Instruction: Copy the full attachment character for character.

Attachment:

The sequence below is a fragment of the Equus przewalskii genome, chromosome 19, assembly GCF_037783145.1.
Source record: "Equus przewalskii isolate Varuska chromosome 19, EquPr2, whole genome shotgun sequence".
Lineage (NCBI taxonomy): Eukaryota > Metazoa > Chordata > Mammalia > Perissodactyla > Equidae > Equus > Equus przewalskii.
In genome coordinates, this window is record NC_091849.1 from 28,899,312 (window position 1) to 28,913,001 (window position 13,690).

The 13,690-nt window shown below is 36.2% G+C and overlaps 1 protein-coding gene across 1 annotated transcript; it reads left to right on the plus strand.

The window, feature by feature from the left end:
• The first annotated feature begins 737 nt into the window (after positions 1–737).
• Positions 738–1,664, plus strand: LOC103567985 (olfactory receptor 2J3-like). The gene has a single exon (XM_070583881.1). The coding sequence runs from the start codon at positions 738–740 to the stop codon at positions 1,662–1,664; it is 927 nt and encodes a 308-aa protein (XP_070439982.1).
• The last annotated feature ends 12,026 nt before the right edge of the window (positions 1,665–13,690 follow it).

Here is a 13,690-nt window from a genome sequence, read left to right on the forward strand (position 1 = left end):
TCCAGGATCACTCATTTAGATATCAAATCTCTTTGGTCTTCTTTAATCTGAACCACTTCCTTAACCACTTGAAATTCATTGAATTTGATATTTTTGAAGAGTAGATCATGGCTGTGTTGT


The sequence below is a fragment of the Equus przewalskii genome, chromosome 19, assembly GCF_037783145.1.
Source record: "Equus przewalskii isolate Varuska chromosome 19, EquPr2, whole genome shotgun sequence".
Lineage (NCBI taxonomy): Eukaryota > Metazoa > Chordata > Mammalia > Perissodactyla > Equidae > Equus > Equus przewalskii.
In genome coordinates, this window is record NC_091849.1 from 28,899,312 (window position 1) to 28,913,001 (window position 13,690).

The 13,690-nt window shown below is 36.2% G+C and overlaps 1 protein-coding gene across 1 annotated transcript; it reads left to right on the plus strand.

The window, feature by feature from the left end:
• The first annotated feature begins 737 nt into the window (after positions 1–737).
• Positions 738–1,664, plus strand: LOC103567985 (olfactory receptor 2J3-like). The gene has a single exon (XM_070583881.1). The coding sequence runs from the start codon at positions 738–740 to the stop codon at positions 1,662–1,664; it is 927 nt and encodes a 308-aa protein (XP_070439982.1).
• The last annotated feature ends 12,026 nt before the right edge of the window (positions 1,665–13,690 follow it).

Here is a 13,690-nt window from a genome sequence, read left to right on the forward strand (position 1 = left end):
TCCAGGATCACTCATTTAGATATCAAATCTCTTTGGTCTTCTTTAATCTGAACCACTTCCTTAACCACTTGAAATTCATTGAATTTGATATTTTTGAAGAGTAGATCATGGCTGTGTTGT